The Prouty Team

Team Perspectives: To Stretch Is To Grow

We devote the first Tuesday of every month to our team. Once a month, we intentionally create a space of community, rest, and alignment. This month, we asked our employees this:
What was your last STRETCHING experience and what did you learn from it?
Our belief in the practice of stretch is captured by Oliver Wendell Holmes: “A mind stretched by a new experience can never go back to its old dimensions.”
To grow, we must stretch. Here is where some of the Prouty Team has stretched recently!

Jeff Knack

My most recent stretching experience was buying a used drum kit a couple months ago. I have always been interested in playing the drums, and I decided to take on the challenge of seeing what I can learn despite a physical disability: mild cerebral palsy which affects my left side. From listening to music and watching professional drummers, I know what many of the drumbeats are supposed to be, but it has always just been frustrating not being able to get my left side to do what I can hear in my head, and what my brain is telling it to do, when I sit down to play. I returned a drum kit to my brother a few months ago which I had in my garage but rarely played in recent years. I realized how much I missed it, and I was disappointed that I didn’t take the opportunity to play more often, so I decided to buy my own kit and find room for it in the house. The goal is not to be able to play in a band. The goal is to just have some fun with a hobby and see if I can improve my muscle memory on my left side.
What I have learned so far is that I need to be patient and give myself some grace, accepting my body for what it is, and find the positives throughout the process. This will be an ongoing stretch and challenge for me.

Julie Marks

A little over a year ago, I came to the Prouty Project having worked in an environment that adhered to a very traditional workplace dynamic. People were assigned to various roles and responsibilities, and overlap between departments was minimal. Since arriving at Prouty, I feel as though I have been offered the opportunity to “stretch” in so many ways.
I have been challenged to be a more active and present listener, seeking to understand what others are sharing in the way of perspectives, opinions, and life experiences. I am learning to be a more engaged participant, realizing that my involvement in a project or activity bears heavily on the success or effectiveness of that endeavor. I have come to enjoy the challenges to my comfort level in group activities, my previously held thoughts on different topics, and my willingness to be vulnerable as a participant.
I have found value and a sense of purpose in the initiatives Prouty takes to contribute to community events. I especially enjoyed working with the team at Eden Prairie High School and our distribution of corn. Such a simple gesture, but quite meaningful in the sense of connectedness I felt in a higher purpose. I appreciate being presented with so many different ideas and ways of doing things. Those no longer feel threatening to me but rather a chance to learn and grow.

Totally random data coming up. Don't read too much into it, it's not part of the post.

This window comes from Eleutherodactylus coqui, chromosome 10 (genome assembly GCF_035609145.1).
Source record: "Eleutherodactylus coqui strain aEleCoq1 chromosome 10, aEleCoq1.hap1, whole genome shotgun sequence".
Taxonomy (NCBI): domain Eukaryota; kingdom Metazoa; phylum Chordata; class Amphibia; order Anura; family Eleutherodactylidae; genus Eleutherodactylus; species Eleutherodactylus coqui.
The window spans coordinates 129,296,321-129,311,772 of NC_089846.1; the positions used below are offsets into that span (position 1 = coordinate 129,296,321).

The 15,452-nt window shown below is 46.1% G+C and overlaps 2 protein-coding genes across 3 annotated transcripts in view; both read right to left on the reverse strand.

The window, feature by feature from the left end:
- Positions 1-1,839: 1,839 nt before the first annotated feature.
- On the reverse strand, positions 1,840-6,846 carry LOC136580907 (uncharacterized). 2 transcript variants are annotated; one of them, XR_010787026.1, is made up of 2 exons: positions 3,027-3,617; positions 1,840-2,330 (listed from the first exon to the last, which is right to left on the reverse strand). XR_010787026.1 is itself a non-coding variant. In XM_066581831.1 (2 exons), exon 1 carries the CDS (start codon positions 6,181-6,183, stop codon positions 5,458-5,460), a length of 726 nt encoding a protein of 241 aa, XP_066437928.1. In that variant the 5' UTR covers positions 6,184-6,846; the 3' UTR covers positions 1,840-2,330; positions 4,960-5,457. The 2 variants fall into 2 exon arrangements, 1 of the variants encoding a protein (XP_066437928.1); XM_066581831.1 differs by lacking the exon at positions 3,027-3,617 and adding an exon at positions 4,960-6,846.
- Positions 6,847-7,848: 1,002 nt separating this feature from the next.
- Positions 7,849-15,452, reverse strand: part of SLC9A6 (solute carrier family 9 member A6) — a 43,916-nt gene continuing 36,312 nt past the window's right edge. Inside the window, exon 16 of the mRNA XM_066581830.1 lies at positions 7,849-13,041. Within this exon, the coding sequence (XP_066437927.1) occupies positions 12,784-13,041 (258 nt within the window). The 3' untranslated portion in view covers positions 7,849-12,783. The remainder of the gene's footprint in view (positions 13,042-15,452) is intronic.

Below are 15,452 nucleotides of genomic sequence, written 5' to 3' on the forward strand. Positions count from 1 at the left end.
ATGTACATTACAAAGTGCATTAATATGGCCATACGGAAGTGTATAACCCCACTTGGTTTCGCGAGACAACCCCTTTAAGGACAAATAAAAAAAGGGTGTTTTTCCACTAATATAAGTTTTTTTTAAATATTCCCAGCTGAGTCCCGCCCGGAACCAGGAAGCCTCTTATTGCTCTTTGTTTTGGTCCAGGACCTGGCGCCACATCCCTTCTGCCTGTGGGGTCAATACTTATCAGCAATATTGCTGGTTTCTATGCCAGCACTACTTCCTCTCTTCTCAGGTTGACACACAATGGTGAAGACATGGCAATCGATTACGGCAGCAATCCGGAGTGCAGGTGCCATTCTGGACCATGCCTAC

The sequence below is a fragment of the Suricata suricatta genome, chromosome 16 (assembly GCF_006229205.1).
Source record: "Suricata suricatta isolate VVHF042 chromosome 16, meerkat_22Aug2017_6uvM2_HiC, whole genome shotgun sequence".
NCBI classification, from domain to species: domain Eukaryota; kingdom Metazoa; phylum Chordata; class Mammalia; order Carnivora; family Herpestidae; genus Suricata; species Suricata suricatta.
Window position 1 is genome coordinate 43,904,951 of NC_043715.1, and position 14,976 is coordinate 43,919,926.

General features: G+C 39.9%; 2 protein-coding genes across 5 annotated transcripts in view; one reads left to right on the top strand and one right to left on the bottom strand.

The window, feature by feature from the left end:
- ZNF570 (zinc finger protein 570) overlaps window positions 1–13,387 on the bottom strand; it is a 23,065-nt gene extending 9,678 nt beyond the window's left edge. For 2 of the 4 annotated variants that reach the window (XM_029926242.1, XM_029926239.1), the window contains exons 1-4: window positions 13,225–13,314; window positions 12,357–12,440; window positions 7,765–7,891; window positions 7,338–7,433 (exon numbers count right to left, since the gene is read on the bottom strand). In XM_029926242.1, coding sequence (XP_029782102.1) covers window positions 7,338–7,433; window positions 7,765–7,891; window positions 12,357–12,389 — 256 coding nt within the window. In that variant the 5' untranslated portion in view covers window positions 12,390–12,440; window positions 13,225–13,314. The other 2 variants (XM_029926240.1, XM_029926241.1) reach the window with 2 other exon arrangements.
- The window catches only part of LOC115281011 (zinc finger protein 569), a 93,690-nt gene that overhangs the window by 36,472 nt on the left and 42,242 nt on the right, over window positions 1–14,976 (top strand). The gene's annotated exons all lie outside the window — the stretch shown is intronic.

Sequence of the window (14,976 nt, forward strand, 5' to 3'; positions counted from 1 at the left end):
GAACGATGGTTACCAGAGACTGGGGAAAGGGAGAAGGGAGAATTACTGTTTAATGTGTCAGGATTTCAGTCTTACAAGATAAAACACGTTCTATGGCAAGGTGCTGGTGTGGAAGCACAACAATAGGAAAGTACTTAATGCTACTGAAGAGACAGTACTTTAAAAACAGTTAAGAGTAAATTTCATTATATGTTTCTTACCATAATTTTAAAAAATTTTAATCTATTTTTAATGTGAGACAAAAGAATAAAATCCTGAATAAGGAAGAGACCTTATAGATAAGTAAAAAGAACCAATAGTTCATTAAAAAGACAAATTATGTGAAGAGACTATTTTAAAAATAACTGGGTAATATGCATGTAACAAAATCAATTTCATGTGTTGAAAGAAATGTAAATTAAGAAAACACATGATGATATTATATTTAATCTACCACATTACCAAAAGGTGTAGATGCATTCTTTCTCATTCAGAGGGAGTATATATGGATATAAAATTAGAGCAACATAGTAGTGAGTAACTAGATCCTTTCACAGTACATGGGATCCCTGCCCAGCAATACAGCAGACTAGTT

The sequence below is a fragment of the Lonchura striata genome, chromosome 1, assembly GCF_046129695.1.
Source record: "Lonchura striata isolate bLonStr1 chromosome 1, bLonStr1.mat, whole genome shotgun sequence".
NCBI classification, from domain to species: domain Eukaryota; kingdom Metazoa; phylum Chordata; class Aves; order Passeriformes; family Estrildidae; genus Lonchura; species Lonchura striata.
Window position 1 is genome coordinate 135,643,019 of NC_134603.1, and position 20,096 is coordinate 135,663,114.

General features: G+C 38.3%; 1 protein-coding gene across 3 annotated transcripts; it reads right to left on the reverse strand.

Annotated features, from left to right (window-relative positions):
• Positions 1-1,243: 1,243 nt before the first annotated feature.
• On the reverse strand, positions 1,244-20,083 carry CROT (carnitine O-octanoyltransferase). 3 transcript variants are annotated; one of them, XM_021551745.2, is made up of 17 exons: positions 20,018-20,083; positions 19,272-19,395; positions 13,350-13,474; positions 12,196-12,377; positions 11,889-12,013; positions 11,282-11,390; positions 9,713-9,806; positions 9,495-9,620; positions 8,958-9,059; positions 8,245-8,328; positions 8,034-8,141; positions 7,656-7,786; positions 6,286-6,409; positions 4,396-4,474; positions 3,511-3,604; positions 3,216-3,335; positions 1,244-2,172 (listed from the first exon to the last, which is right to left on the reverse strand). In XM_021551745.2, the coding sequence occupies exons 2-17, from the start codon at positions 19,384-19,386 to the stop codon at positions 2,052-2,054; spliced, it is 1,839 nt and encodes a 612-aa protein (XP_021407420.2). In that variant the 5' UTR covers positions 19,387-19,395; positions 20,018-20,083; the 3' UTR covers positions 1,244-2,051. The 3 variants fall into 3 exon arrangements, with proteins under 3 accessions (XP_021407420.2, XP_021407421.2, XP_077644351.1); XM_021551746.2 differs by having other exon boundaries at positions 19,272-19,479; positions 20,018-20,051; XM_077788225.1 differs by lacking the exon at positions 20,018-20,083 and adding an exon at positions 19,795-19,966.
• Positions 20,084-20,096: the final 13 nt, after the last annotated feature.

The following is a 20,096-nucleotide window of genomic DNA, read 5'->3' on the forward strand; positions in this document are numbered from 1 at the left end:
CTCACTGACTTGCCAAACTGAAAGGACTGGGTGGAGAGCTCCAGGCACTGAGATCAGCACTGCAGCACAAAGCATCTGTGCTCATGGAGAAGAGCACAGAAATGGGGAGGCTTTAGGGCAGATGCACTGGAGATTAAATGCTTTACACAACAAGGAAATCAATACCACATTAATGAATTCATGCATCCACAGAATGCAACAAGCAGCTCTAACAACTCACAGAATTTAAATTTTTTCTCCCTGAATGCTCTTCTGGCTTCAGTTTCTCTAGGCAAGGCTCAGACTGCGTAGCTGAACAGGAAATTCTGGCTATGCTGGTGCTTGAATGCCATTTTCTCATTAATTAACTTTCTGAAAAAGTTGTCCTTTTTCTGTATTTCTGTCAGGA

My colleagues and our clients who share their thoughts and feelings have provided me with a lifetime of learning. Most importantly, this opportunity to listen and hear others has enabled me to feel that I am a more patient and compassionate person, both in my work life and my personal life.
It may sound trite, but I like the evolving Julie. I have a deep appreciation for the people I work with who provide me with a bevy of things to think about daily. I have come to really adhere to the maxim, “if you’re not learning, you’re not growing.” I have the Prouty Project and the very special dynamic that exists there to thank for that.

Tammy Pearson

It is easy to define stretching as huge experiences that push you to your physical, mental, and emotional edges. The kind of experiences where great explorers, ultra marathoners, and world record breakers thrive.  However, sometimes I think stretching comes in smaller moments. One example for me would be driving.  Many consider it an easy everyday task; however, I’ve never found it that simple.  I have pretty much always lived with driving anxiety. I didn’t even get my license until I was in my twenties.  As I have driven more and more, I have developed many tricks that help get me behind the wheel and on the road. I have planned routes that I very seldom stray from. I know many of the back roadways to avoid major highways from when I was afraid to drive 94 and 35W.  And while in a lot of ways I have adapted and my fear of driving has gotten better – occasionally, I still get thrown for a loop. Usually when driving in Minneapolis.  Recently, I was tasked to drop off materials for a client at a location off of Lake Street, an area I’m not entirely familiar with.  It was pretty much guaranteed I’d take at least one wrong turn.  Knowing this, I took a very long deep breath, loaded the directions on my phone, and started the drive over.
This experience pushed me out of my comfort zone.  It forced me to try something new – something I likely would never have done without that little push.  Did I make a wrong turn?  Definitely. Did I still end up in the right parking lot?  Surprisingly, yes.  While it wasn’t climbing Mount Everest or breaking the record for running 50 miles the fastest, this stretched me.  I became more familiar with Lake Street and the area our clients do their important work. I know the next time I need to make a delivery the anxiety will be less.  I’ll probably still need to take a deep breath, and plan my route, but maybe next time there will be a few less wrong turns.



Get in Touch with The Prouty Team